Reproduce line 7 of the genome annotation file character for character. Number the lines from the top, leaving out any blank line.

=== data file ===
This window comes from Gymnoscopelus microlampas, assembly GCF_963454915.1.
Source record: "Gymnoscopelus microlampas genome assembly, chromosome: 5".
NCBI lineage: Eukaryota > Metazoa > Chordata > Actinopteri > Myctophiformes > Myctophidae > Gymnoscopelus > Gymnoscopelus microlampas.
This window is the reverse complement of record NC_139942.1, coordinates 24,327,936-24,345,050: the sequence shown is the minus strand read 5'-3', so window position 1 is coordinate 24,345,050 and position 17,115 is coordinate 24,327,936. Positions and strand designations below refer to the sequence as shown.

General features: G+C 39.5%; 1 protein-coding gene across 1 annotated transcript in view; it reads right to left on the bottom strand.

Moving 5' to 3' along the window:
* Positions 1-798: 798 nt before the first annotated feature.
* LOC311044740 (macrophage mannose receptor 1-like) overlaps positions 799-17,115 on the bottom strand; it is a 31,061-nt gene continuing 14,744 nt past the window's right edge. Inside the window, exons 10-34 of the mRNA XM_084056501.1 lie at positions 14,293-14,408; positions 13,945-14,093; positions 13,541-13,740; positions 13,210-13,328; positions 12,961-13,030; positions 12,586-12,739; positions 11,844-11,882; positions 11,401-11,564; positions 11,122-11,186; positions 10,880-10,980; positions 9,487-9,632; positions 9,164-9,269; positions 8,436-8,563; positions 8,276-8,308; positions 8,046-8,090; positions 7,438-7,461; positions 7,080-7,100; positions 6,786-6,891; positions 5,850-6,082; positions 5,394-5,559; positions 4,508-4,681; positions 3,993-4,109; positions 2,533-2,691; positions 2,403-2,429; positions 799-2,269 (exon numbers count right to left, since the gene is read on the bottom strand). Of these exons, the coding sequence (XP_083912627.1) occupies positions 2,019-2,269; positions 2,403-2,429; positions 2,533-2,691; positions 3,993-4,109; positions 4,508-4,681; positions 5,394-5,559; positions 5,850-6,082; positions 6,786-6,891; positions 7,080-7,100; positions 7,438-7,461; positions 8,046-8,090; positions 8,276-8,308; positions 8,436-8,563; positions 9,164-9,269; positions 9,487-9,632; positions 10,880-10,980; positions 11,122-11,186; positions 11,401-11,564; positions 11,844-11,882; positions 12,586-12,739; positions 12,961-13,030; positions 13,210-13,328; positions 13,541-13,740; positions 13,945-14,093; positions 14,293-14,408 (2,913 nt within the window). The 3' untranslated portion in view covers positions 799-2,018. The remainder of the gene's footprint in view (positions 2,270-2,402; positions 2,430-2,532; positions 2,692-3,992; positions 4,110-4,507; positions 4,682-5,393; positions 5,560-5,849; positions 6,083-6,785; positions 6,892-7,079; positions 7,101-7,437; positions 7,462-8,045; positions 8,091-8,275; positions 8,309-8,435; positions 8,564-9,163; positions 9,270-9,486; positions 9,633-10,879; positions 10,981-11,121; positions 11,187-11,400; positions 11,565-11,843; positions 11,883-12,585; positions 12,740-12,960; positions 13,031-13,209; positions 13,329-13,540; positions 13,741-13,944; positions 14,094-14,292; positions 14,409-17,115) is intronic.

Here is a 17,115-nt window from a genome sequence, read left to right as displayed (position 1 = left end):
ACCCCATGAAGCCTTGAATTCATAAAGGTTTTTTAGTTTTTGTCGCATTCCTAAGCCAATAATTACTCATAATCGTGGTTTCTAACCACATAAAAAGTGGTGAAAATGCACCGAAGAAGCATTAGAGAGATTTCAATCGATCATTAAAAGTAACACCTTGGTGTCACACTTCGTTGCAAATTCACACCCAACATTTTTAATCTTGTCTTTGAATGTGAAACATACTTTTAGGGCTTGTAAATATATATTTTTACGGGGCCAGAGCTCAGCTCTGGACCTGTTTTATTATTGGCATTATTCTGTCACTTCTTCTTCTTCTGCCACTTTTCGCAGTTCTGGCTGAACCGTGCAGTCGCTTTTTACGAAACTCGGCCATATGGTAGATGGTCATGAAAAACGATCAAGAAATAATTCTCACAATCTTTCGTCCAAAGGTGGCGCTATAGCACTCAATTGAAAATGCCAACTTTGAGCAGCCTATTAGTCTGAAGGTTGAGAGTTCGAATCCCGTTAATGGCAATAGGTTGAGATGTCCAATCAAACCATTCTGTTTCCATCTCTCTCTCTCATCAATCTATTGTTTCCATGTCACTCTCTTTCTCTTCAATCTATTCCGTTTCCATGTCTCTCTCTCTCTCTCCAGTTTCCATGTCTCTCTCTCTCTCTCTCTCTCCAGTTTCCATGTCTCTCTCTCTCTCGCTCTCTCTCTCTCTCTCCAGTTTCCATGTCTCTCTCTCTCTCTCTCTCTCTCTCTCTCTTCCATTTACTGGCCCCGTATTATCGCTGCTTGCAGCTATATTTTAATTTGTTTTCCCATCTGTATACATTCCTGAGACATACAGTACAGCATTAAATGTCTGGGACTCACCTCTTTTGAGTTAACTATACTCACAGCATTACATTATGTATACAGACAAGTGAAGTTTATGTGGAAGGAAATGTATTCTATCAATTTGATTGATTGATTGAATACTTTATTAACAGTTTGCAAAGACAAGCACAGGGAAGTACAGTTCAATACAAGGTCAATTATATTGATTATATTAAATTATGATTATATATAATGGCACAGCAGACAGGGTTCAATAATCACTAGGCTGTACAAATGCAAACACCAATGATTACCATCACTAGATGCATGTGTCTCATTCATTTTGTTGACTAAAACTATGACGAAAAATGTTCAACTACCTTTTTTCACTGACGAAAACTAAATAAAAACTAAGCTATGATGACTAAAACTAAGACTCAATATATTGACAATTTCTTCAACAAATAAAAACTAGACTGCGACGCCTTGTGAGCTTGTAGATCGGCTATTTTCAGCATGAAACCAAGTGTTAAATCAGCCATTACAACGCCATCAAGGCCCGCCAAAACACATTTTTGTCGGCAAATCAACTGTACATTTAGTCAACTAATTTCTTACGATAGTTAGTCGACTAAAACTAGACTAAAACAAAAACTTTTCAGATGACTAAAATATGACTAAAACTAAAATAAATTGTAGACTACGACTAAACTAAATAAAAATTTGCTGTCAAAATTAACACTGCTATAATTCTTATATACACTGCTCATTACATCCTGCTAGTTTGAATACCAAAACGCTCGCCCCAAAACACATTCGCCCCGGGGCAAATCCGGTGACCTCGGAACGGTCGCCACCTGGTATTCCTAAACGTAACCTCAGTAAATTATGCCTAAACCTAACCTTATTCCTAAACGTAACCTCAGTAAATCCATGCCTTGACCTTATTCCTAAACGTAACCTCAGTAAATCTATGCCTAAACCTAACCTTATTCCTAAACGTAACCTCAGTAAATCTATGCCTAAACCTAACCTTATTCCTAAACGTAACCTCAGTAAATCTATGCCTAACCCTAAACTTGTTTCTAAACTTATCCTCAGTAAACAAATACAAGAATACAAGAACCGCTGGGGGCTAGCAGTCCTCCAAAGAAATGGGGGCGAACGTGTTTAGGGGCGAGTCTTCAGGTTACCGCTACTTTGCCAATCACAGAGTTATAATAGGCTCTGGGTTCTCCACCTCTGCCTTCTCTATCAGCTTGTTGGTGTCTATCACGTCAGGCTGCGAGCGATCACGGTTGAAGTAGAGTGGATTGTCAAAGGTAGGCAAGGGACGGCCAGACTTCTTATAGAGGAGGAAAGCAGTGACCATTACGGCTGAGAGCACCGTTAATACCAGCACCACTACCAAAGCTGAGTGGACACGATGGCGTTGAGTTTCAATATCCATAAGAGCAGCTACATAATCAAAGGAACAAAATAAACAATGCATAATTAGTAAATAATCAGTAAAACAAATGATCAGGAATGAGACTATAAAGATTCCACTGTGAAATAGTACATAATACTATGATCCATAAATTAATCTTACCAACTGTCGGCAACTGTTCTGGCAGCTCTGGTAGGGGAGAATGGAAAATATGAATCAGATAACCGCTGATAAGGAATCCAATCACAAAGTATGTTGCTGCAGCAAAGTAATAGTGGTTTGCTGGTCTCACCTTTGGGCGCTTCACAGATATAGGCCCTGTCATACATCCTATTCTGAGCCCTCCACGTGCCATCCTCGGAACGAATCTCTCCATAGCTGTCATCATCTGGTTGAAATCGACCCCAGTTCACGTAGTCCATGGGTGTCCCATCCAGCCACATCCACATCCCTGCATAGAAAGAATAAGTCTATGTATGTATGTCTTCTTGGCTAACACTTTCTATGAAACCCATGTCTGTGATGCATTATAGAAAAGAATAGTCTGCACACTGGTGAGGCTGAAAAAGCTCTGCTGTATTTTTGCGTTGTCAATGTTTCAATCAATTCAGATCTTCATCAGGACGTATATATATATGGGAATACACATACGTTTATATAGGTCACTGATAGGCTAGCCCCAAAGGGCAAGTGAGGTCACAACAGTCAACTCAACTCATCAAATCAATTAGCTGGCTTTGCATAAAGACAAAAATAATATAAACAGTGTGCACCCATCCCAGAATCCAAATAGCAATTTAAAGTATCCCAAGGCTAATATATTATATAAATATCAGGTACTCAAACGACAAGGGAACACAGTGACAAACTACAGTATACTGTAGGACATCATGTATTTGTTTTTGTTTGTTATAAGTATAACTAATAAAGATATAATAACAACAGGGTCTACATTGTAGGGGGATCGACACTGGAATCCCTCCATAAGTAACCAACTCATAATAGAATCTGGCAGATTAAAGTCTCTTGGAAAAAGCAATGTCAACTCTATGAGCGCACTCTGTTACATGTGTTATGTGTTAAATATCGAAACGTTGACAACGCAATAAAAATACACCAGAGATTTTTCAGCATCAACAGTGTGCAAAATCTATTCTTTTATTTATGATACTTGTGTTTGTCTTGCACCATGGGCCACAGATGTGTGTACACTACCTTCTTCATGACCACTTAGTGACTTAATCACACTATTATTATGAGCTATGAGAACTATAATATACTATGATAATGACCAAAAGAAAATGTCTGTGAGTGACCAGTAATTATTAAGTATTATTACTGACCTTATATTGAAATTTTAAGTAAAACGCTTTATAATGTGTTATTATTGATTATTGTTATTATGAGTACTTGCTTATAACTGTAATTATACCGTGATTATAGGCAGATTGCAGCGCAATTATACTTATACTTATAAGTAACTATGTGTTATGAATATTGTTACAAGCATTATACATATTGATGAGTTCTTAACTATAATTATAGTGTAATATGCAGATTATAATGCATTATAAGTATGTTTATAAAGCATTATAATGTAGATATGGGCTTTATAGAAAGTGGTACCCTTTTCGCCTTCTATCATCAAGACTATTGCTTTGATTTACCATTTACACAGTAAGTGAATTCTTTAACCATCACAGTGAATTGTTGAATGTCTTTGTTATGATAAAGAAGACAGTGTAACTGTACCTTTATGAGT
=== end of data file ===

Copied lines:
* Positions 1-798: 798 nt before the first annotated feature.